MORGANTOWN, W. Va. — It is rare air the West Virginia men’s basketball team finds itself in these days.
For all of the wrong reasons.
The calendar says we are still 18 days away from Christmas and generally that is way too early to start talking about the state of any college hoops team, yet you really have to wonder in which direction the Mountaineers are heading these days.
Following its 66-56 loss to Florida in the Jimmy V Classic — a game that was as ugly as a Miley Cyrus bad hair day — the Mountaineers are 5-3 heading into Saturday’s showdown with rival Pittsburgh.
This is not supposed to be a must-win situation for West Virginia, not when the conference opener is still 26 days away.
But, to put this as plainly as possible: If the Mountaineers want to have any kind of realistic shot at making the NCAA tournament, they MUST beat the Panthers.
We can get into hypothetical situations and say, “Well, just wait for this team to get hot in Big 12 play and the rest of this will be forgotten.”
Or we could talk about miracle runs in the Big 12 tournament.
Or we could build this conversation based on reality and use the information we have at the moment and what we have at the moment is a pile of you know what.
If Pitt were to win Saturday, that would be four losses before conference play. The last time that happened for the Mountaineers was the 2013-14 season that ended with a first-round loss to Georgetown in the NIT.
Lose to Pitt and the Mountaineers’ best non-conference win would be its victory over St. Joseph’s in the third-place game of the Myrtle Beach Invitational.
“Yeah, but they still have Rhode Island coming up and there is also Tennessee.”
Um, actually St. Joseph’s was ranked ahead of Rhode Island in the NET rankings used by the NCAA selection committee on Thursday, and the Tennessee game isn’t until late January.
Lose to Pitt and then, say, West Virginia goes 9-9 or even 10-8 in Big 12 play, that would likely put the Mountaineers squarely on the bubble for NCAA play and that’s assuming the Mountaineers go .500 in conference play, which that can’t be taken for granted at the moment.
To be clear, beating Pitt is not really anything the selection committee would consider a marquee win. Beating the Panthers doesn’t guarantee the Mountaineers an at-large spot, but losing to Pitt likely comes pretty close to guaranteeing a long, cold winter in Morgantown.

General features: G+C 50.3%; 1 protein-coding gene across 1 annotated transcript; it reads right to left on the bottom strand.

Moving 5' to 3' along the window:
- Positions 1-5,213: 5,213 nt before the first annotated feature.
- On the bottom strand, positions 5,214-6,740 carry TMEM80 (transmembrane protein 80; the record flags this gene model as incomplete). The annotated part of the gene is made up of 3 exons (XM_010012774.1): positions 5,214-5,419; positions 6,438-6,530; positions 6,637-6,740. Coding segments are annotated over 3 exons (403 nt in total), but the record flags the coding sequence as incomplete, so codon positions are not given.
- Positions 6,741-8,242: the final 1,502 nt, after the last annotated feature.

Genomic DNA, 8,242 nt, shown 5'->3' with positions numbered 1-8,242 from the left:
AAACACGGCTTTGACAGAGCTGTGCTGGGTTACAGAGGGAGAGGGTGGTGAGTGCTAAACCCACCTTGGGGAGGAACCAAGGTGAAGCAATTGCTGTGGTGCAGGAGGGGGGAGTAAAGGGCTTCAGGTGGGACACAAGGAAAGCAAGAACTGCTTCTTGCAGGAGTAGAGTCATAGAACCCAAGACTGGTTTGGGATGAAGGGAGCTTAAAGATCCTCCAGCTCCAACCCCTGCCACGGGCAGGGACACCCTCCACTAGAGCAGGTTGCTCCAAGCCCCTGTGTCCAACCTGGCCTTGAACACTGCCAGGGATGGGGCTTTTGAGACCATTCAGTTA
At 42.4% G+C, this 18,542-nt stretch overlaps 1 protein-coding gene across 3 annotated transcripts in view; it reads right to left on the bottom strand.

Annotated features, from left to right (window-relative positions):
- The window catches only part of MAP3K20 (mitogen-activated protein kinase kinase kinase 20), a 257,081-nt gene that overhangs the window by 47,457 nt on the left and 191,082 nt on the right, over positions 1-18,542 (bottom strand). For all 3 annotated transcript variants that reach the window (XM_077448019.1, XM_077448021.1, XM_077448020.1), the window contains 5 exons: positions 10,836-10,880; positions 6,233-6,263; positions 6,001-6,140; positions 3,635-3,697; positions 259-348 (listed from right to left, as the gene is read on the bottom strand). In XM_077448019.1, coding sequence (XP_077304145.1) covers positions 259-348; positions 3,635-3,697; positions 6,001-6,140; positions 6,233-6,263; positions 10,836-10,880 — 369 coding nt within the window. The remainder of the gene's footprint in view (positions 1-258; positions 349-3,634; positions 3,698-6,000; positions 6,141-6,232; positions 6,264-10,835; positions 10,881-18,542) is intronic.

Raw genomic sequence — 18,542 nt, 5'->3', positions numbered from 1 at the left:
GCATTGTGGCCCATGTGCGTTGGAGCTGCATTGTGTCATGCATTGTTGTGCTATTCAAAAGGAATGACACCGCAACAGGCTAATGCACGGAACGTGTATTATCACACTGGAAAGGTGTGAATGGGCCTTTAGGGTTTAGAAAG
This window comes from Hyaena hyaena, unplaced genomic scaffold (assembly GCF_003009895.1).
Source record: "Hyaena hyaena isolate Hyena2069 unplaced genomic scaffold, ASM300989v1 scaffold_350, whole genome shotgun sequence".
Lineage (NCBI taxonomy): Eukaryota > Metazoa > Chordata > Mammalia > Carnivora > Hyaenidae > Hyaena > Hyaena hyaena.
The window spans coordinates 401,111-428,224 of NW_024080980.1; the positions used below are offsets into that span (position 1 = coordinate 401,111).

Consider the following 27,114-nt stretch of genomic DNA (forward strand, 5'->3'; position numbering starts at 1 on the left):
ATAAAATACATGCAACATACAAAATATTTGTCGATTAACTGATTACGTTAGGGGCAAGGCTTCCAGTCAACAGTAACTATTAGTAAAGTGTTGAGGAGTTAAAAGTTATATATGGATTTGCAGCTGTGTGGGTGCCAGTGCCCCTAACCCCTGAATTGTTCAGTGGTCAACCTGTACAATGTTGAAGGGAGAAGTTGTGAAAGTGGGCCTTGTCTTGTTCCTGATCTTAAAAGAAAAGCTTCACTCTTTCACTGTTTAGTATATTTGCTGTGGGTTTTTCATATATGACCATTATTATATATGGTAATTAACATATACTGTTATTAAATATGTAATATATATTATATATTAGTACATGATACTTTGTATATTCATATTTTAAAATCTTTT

So, how did we get here? That’s really the question everyone wants answered.
Honestly, at the very root of the answer is that there really is no wrong answer.
You could blame injuries, team chemistry, roster adversity, the guards, the forwards, the coaches and you wouldn’t be off base either way.
You could talk about the full-court press not working. You could talk about a lack of shooters or a lack of ball-handlers, and again, you wouldn’t be off base.
What I will say is this: For those of you who thought Jevon Carter and Daxter Miles Jr. got too much of the credit last season, well, hopefully you understand why now.
There is a more important question to be asked: How do you fix it?
Ultimately that will be left up to Bob Huggins, who has fixed many seasons that once appeared to be going awry over his 37 years in the business.
And while it may seem easy right now to compare this season to that 2014 NIT year or even, gulp, the 13-19 season that preceded it, looks can be deceiving.
This program, in its current state, doesn’t have the same feel as that disastrous 2012-13 season.
Right now, this program needs time more than anything else.
Time for players to heal. Time for some players who haven’t played a lot in the past to develop and mature.
It’s just we live in a day and age right now where fan bases usually don’t allow that kind of time anymore before growing impatient. Seems like there’s too much money at stake these days to listen to that reasoning.
And so, we come to Saturday’s game against the Panthers with so much more on the line than simple bragging rights.
Right or wrong, Saturday’s result could mean the season for the Mountaineers.
TWITTER @bigjax3211. Email firstname.lastname@example.org